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An important function of the human brain is learning and memory. Environmental demands on memory vary greatly. In some instances, we are required to keep information "online" for active use for several seconds, whereas in other instances, we are required to store information for retrieval days, weeks, or even years later. Take, for example, the long-term memory of temporally unique events, commonly called episodic memory. This form of memory is characterized by having a unique context associated with a learning episode. Episodic memory can be seen as a specialized form of more general memory functions that permits the storage and retrieval of facts and bits of information. However, episodic memory differs in that it requires access to the context and personal participation in an event that mark it as a specific episode in memory. A set of interdependent brain regions is clearly critical to the successful learning, storage, and retrieval of episodic memories.
Our series of studies has shown that a system of brain regions is involved in the more general aspects of the retrieval of word information and that additional regions become active when words must be specifically retrieved from episodic memory. In particular, when words are retrieved from memory—regardless of the context in which they were learned—a network of brain regions becomes active, including the left frontal cortex along the inferior frontal gyrus and extending into the frontal opercular cortex, as well as multiple regions of the supplementary motor area, the anterior cingulate, and the premotor cortex. These regions can be thought of as the basic verbal retrieval and processing system, although variations from this basic pathway can sometimes be found. When a unique context is associated with the learned words, and the task is to retrieve words from that specific context, then several additional regions are recruited along with the basic system. These additional regions include multiple areas of the right frontal cortex. These areas are not activated by many kinds of nonepisodic tasks that demand difficult and time-consuming verbal elaboration but are almost always activated during episodic remembering tasks, even when they are relatively easy. Thus, these regions of the right frontal cortex are likely to be involved in mediating or monitoring the additional context memory demands that are required by retrieving words from particular episodes. Of growing interest is the possibility of distinguishing among the specific processing contributions of these regions—particularly the right anterior frontal cortex and the right dorsolateral frontal cortex—to the retrieval of episodic memories and how these processing contributions play a role in other tasks with different types of memory demands.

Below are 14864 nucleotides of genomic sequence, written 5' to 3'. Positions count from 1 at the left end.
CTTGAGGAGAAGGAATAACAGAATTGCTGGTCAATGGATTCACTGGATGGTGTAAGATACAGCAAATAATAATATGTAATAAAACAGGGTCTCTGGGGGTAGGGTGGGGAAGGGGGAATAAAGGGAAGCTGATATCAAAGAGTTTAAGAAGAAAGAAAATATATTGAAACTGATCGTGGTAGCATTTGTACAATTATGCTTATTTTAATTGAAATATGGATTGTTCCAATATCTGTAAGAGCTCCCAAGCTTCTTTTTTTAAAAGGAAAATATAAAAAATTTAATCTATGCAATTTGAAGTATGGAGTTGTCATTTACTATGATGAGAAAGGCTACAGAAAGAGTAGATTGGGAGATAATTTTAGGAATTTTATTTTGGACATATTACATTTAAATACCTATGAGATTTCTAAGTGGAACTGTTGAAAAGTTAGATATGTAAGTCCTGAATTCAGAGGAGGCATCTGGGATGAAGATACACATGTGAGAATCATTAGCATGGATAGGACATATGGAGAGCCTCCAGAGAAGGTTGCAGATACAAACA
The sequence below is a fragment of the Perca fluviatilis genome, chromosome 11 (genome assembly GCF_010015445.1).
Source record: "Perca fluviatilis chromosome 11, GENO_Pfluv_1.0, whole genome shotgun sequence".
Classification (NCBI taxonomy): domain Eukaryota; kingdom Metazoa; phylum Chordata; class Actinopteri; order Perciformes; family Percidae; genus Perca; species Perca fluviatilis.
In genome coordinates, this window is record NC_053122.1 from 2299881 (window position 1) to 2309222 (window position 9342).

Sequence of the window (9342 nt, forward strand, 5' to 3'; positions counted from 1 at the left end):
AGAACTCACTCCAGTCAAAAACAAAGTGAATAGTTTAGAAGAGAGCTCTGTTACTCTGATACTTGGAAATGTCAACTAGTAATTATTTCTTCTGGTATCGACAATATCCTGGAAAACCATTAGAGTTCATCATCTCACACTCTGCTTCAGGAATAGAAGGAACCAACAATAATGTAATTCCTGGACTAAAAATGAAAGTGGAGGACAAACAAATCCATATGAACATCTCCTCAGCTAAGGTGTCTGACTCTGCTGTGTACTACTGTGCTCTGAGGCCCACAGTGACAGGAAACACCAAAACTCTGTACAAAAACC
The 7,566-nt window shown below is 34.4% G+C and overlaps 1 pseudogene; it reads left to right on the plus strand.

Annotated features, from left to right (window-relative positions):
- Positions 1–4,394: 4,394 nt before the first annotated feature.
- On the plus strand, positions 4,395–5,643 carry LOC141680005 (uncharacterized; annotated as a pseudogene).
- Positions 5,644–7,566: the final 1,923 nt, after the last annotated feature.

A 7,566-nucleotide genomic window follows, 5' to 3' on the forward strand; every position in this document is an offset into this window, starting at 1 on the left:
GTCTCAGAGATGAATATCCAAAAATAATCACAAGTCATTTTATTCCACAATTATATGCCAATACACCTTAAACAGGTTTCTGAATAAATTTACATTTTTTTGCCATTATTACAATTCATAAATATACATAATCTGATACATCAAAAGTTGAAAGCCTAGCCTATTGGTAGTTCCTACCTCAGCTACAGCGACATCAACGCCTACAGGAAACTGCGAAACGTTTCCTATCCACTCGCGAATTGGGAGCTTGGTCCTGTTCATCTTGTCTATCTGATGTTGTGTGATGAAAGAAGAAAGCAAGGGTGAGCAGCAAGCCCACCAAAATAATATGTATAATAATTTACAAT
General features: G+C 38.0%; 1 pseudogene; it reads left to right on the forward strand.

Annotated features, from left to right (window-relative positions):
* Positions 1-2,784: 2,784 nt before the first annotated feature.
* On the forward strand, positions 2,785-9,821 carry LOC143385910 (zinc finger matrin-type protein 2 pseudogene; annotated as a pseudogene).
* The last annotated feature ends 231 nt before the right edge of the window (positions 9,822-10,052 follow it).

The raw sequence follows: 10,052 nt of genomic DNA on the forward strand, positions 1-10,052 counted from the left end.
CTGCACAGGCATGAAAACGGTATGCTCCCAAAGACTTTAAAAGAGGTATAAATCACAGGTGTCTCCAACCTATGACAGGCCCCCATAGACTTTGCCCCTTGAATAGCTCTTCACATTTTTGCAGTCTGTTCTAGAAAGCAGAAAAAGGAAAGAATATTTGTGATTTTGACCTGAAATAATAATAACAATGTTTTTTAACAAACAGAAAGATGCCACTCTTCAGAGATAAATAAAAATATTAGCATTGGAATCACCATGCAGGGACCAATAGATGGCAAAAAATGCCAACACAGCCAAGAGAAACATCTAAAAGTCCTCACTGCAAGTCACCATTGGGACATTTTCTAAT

Part of figure reproduced by permission of the Society for Neuroscience (Buckner et al., J Neurosci 1996: 16:6219–6235).
These transverse functional brain images were acquired by using positron emission tomography and represent areas of higher activation in an episodic memory task of recalling words, as compared to rest. The areas are color coded such that the most active regions are in brighter colors. The Z axis labeled on the bottom reflects the distance the section falls above a plane intersecting the anterior and posterior commissures (in millimeters). Of importance is the finding that a network of brain areas is active during the episodic retrieval of words, including many regions activated by numerous verbal processing tasks that do not specifically involve the retrieval of episodic memories. A subset of areas, such as the right anterior frontal area labeled D, is more selectively (but not exclusively) activated by episodic retrieval tasks, suggesting that this region participates in a process central to either monitoring or aiding acts of retrieving episodic memories.
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